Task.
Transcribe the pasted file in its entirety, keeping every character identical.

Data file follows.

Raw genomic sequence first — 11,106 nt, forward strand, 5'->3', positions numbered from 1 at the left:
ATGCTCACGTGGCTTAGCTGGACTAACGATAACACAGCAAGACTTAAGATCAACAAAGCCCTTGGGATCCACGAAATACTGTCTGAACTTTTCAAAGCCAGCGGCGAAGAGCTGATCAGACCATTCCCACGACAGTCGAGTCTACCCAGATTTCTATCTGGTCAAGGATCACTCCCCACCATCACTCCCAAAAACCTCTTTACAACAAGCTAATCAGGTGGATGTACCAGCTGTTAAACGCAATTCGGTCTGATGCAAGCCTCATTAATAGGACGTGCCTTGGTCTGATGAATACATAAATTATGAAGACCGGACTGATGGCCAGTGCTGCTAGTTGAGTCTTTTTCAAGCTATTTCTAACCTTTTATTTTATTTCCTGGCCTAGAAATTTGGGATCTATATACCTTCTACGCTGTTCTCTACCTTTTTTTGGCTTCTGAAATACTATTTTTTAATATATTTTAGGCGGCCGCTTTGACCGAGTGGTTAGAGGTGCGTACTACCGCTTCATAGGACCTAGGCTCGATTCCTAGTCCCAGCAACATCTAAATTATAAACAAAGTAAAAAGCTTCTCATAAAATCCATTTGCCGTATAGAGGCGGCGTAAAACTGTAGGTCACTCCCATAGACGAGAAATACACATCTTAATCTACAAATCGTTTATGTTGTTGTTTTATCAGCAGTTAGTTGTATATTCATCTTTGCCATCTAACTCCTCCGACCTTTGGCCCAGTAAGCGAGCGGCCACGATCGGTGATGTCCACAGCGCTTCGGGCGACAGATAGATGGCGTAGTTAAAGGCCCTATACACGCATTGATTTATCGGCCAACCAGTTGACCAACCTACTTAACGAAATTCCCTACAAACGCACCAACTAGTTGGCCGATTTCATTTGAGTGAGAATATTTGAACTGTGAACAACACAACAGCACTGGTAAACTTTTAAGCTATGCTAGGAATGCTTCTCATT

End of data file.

Raw genomic sequence first — 11,106 nt, forward strand, 5'->3', positions numbered from 1 at the left:
ATGCTCACGTGGCTTAGCTGGACTAACGATAACACAGCAAGACTTAAGATCAACAAAGCCCTTGGGATCCACGAAATACTGTCTGAACTTTTCAAAGCCAGCGGCGAAGAGCTGATCAGACCATTCCCACGACAGTCGAGTCTACCCAGATTTCTATCTGGTCAAGGATCACTCCCCACCATCACTCCCAAAAACCTCTTTACAACAAGCTAATCAGGTGGATGTACCAGCTGTTAAACGCAATTCGGTCTGATGCAAGCCTCATTAATAGGACGTGCCTTGGTCTGATGAATACATAAATTATGAAGACCGGACTGATGGCCAGTGCTGCTAGTTGAGTCTTTTTCAAGCTATTTCTAACCTTTTATTTTATTTCCTGGCCTAGAAATTTGGGATCTATATACCTTCTACGCTGTTCTCTACCTTTTTTTGGCTTCTGAAATACTATTTTTTAATATATTTTAGGCGGCCGCTTTGACCGAGTGGTTAGAGGTGCGTACTACCGCTTCATAGGACCTAGGCTCGATTCCTAGTCCCAGCAACATCTAAATTATAAACAAAGTAAAAAGCTTCTCATAAAATCCATTTGCCGTATAGAGGCGGCGTAAAACTGTAGGTCACTCCCATAGACGAGAAATACACATCTTAATCTACAAATCGTTTATGTTGTTGTTTTATCAGCAGTTAGTTGTATATTCATCTTTGCCATCTAACTCCTCCGACCTTTGGCCCAGTAAGCGAGCGGCCACGATCGGTGATGTCCACAGCGCTTCGGGCGACAGATAGATGGCGTAGTTAAAGGCCCTATACACGCATTGATTTATCGGCCAACCAGTTGACCAACCTACTTAACGAAATTCCCTACAAACGCACCAACTAGTTGGCCGATTTCATTTGAGTGAGAATATTTGAACTGTGAACAACACAACAGCACTGGTAAACTTTTAAGCTATGCTAGGAATGCTTCTCATT